Starting today, applications can be made for new generic top-level domain names (gTLDS), which look set to shake up the internet landscape. Instead of using the existing 22 domains names such as .com, .org or .co.uk, brands now have the option to use addresses such as .simplyzesty or .facebook. The Internet Corporation for Assigned Names and Numbers (ICANN), whose main function is to make sure that every address on the internet is unique and all valid addresses can be found, have introduced these new possibilities with a view to expanding domain names "to include all types of words in many different languages. For the first time generic TLDs can include words in non-Latin languages, such as Cyrillic, Chinese or Arabicâ€.
This development has been planned over the past seven years and will mean a whole new way of understanding and using the internet, with the possibility that the likes of .com, .org, .gov and .co.uk, top level domains that so many people take for granted as the defacto options might no longer be the most popular addresses, when the option for new and exclusive gTLDS exist.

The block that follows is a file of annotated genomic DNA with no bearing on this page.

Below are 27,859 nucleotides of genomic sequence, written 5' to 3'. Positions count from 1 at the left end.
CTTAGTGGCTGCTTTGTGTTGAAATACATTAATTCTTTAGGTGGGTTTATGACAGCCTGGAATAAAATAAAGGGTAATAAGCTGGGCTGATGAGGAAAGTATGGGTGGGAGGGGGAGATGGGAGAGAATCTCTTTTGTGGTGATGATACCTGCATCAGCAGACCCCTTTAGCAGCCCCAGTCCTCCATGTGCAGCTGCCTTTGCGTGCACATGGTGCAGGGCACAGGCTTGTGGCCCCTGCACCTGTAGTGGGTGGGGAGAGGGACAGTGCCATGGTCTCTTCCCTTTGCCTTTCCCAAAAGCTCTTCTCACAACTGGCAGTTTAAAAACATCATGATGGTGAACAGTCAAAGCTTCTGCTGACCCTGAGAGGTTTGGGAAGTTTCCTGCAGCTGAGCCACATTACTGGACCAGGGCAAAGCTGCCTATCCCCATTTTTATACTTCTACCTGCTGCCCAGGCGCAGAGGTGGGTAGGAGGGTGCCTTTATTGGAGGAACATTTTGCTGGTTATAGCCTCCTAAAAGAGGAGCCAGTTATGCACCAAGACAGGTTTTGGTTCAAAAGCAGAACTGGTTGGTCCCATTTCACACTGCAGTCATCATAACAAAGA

To give an example of what the changes would mean for millions of second level domain names already in existence, take this address www.simplyzesty.com. The second level domain name in this case refers to 'simply zesty', but if a top-level domain name were acquired, '.simplyzesty' could replace the '.com', thus becoming the gTLD. Then second level domain names could be registered at this domain name, e.g. www.ciara.simplyzesty. It takes a bit of getting used to the idea that this could be an internet address, as the expected .com or .org is not there.
Those wishing to avail of a new domain name will have to purchase the names for the sum of $185,000, however some financial assistance is available through a support programme which would allow the applicant, such as those from developing economies, to pay just $47,000. This fee may seem high, but for a business the right to own an official domain name is extremely important, as it is a part of their brand and how they are represented to the public.
These new addresses won't be appearing soon - they will most likely begin to appear in 2013 - as the application process takes many months. Also this is an optional process as the current 22 top level domains will still exist. Nonetheless it's an exciting development and looks set to open up many more as yet unknown possibilities for companies, organisations and individuals in the online world.
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